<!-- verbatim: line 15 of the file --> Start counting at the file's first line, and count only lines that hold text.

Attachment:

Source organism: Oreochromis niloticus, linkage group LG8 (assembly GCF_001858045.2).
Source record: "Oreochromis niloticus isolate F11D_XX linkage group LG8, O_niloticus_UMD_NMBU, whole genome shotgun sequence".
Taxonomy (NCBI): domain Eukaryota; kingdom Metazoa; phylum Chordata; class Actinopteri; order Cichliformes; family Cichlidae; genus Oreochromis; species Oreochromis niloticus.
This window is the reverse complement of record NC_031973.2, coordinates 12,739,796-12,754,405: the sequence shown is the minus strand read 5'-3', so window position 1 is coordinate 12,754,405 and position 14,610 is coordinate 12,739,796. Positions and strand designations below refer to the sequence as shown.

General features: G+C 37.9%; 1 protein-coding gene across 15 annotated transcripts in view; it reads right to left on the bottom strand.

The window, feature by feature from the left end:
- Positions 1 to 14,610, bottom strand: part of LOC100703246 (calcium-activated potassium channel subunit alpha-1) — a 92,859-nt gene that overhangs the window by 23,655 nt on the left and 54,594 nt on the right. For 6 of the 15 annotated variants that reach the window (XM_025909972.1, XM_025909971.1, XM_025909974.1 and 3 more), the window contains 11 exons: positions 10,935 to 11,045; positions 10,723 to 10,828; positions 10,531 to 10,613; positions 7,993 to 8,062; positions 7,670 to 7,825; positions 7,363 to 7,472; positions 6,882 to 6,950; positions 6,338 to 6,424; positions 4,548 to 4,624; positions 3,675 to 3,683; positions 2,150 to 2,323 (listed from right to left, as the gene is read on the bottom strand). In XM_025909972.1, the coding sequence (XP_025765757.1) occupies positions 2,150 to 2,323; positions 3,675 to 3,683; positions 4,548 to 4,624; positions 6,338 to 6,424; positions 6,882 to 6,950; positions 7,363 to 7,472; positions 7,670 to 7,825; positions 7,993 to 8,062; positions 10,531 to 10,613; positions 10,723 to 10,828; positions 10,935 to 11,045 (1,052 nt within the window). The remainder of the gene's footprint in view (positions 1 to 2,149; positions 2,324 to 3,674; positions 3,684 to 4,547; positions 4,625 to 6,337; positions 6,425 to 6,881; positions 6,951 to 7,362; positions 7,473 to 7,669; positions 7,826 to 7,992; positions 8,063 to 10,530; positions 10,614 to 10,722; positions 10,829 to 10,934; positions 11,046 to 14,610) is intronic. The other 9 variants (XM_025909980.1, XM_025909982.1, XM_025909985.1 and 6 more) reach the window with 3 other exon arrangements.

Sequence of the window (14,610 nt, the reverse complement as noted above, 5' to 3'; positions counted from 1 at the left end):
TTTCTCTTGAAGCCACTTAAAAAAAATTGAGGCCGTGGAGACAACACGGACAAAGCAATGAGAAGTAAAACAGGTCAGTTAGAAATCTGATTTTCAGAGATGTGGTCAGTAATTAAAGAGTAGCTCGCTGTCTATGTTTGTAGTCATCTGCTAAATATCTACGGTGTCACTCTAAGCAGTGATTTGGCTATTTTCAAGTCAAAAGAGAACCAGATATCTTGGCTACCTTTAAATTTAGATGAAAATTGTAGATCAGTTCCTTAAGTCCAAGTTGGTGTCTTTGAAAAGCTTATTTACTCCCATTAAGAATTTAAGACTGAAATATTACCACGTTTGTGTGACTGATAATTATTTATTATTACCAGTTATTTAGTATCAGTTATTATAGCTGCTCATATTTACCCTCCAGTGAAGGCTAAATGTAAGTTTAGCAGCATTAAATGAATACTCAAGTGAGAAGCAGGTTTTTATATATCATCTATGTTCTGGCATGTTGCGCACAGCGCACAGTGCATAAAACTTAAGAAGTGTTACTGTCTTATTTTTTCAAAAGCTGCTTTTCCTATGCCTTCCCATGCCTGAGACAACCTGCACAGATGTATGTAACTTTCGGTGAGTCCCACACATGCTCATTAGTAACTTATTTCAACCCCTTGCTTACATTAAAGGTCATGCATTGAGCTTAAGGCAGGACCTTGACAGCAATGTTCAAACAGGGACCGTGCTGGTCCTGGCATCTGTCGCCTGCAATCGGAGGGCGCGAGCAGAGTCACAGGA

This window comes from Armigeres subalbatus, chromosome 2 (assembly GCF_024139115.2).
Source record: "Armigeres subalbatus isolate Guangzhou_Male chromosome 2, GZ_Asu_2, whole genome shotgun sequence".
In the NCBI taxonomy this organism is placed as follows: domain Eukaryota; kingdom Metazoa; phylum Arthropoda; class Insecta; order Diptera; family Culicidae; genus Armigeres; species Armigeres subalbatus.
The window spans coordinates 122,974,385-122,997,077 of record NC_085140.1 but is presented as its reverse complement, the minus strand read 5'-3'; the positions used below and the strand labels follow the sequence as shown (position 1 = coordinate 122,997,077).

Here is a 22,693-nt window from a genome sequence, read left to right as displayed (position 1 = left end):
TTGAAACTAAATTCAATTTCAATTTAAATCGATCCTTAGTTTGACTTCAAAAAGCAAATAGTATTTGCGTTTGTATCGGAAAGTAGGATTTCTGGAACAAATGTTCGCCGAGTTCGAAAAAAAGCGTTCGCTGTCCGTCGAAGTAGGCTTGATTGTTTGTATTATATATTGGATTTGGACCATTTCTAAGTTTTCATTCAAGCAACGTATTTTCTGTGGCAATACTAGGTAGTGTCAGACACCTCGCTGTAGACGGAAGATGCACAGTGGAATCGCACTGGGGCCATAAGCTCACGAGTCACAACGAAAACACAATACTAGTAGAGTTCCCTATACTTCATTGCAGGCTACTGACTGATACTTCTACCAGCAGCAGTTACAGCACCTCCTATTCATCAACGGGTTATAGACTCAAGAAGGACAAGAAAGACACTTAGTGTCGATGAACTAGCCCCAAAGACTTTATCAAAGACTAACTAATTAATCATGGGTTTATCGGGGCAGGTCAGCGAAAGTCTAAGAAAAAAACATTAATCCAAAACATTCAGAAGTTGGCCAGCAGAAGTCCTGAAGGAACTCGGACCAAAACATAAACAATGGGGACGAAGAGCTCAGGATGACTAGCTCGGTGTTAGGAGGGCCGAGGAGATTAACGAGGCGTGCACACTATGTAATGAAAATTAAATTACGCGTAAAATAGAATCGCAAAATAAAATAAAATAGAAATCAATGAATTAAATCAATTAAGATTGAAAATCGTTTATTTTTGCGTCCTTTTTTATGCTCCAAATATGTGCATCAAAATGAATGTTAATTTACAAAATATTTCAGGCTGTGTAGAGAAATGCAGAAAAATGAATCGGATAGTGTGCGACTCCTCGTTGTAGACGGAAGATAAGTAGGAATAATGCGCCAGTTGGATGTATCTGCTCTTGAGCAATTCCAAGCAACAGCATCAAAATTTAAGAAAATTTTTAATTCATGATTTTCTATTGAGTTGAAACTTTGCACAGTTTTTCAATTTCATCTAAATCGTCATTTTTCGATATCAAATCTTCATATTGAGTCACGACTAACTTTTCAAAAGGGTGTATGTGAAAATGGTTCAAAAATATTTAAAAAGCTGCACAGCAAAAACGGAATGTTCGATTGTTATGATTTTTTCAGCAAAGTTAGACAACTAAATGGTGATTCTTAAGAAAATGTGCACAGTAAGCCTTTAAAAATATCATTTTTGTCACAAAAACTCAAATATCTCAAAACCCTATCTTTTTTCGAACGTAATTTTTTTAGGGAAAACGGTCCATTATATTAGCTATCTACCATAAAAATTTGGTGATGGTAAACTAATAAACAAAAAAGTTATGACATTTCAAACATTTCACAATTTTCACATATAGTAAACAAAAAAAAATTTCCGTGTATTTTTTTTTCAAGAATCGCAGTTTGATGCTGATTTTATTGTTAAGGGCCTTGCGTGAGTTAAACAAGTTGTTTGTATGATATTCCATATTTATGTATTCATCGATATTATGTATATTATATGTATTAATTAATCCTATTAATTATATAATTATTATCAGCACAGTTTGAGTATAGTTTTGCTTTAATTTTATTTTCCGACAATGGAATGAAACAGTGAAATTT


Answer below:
TTGAAACTAAATTCAATTTCAATTTAAATCGATCCTTAGTTTGACTTCAAAAAGCAAATAGTATTTGCGTTTGTATCGGAAAGTAGGATTTCTGGAACAAATGTTCGCCGAGTTCGAAAAAAAGCGTTCGCTGTCCGTCGAAGTAGGCTTGATTGTTTGTATTATATATTGGATTTGGACCATTTCTAAGTTTTCATTCAAGCAACGTATTTTCTGTGGCAATACTAGGTAGTGTCAGACACCTCGCTGTAGACGGAAGATGCACAGTGGAATCGCACTGGGGCCATAAGCTCACGAGTCACAACGAAAACACAATACTAGTAGAGTTCCCTATACTTCATTGCAGGCTACTGACTGATACTTCTACCAGCAGCAGTTACAGCACCTCCTATTCATCAACGGGTTATAGACTCAAGAAGGACAAGAAAGACACTTAGTGTCGATGAACTAGCCCCAAAGACTTTATCAAAGACTAACTAATTAATCATGGGTTTATCGGGGCAGGTCAGCGAAAGTCTAAGAAAAAAACATTAATCCAAAACATTCAGAAGTTGGCCAGCAGAAGTCCTGAAGGAACTCGGACCAAAACATAAACAATGGGGACGAAGAGCTCAGGATGACTAGCTCGGTGTTAGGAGGGCCGAGGAGATTAACGAGGCGTGCACACTATGTAATGAAAATTAAATTACGCGTAAAATAGAATCGCAAAATAAAATAAAATAGAAATCAATGAATTAAATCAATTAAGATTGAAAATCGTTTATTTTTGCGTCCTTTTTTATGCTCCAAATATGTGCATCAAAATGAATGTTAATTTACAAAATATTTCAGGCTGTGTAGAGAAATGCAGAAAAATGAATCGGATAGTGTGCGACTCCTCGTTGTAGACGGAAGATAAGTAGGAATAATGCGCCAGTTGGATGTATCTGCTCTTGAGCAATTCCAAGCAACAGCATCAAAATTTAAGAAAATTTTTAATTCATGATTTTCTATTGAGTTGAAACTTTGCACAGTTTTTCAATTTCATCTAAATCGTCATTTTTCGATATCAAATCTTCATATTGAGTCACGACTAACTTTTCAAAAGGGTGTATGTGAAAATGGTTCAAAAATATTTAAAAAGCTGCACAGCAAAAACGGAATGTTCGATTGTTATGATTTTTTCAGCAAAGTTAGACAACTAAATGGTGATTCTTAAGAAAATGTGCACAGTAAGCCTTTAAAAATATCATTTTTGTCACAAAAACTCAAATATCTCAAAACCCTATCTTTTTTCGAACGTAATTTTTTTAGGGAAAACGGTCCATTATATTAGCTATCTACCATAAAAATTTGGTGATGGTAAACTAATAAACAAAAAAGTTATGACATTTCAAACATTTCACAATTTTCACATATAGTAAACAAAAAAAAATTTCCGTGTATTTTTTTTTCAAGAATCGCAGTTTGATGCTGATTTTATTGTTAAGGGCCTTGCGTGAGTTAAACAAGTTGTTTGTATGATATTCCATATTTATGTATTCATCGATATTATGTATATTATATGTATTAATTAATCCTATTAATTATATAATTATTATCAGCACAGTTTGAGTATAGTTTTGCTTTAATTTTATTTTCCGACAATGGAATGAAACAGTGAAATTT